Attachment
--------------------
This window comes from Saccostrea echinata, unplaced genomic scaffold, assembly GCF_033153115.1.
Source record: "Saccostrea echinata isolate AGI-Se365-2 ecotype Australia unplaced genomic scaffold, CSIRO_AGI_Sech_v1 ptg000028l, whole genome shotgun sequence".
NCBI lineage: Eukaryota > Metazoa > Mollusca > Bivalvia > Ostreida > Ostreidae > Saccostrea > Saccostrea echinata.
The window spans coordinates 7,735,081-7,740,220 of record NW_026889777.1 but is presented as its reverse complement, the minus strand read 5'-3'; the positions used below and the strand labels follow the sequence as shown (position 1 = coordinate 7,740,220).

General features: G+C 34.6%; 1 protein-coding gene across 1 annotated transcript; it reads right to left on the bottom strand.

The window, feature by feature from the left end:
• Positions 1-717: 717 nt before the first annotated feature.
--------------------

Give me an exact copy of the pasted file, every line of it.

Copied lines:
This window comes from Saccostrea echinata, unplaced genomic scaffold, assembly GCF_033153115.1.
Source record: "Saccostrea echinata isolate AGI-Se365-2 ecotype Australia unplaced genomic scaffold, CSIRO_AGI_Sech_v1 ptg000028l, whole genome shotgun sequence".
NCBI lineage: Eukaryota > Metazoa > Mollusca > Bivalvia > Ostreida > Ostreidae > Saccostrea > Saccostrea echinata.
The window spans coordinates 7,735,081-7,740,220 of record NW_026889777.1 but is presented as its reverse complement, the minus strand read 5'-3'; the positions used below and the strand labels follow the sequence as shown (position 1 = coordinate 7,740,220).

General features: G+C 34.6%; 1 protein-coding gene across 1 annotated transcript; it reads right to left on the bottom strand.

The window, feature by feature from the left end:
• Positions 1-717: 717 nt before the first annotated feature.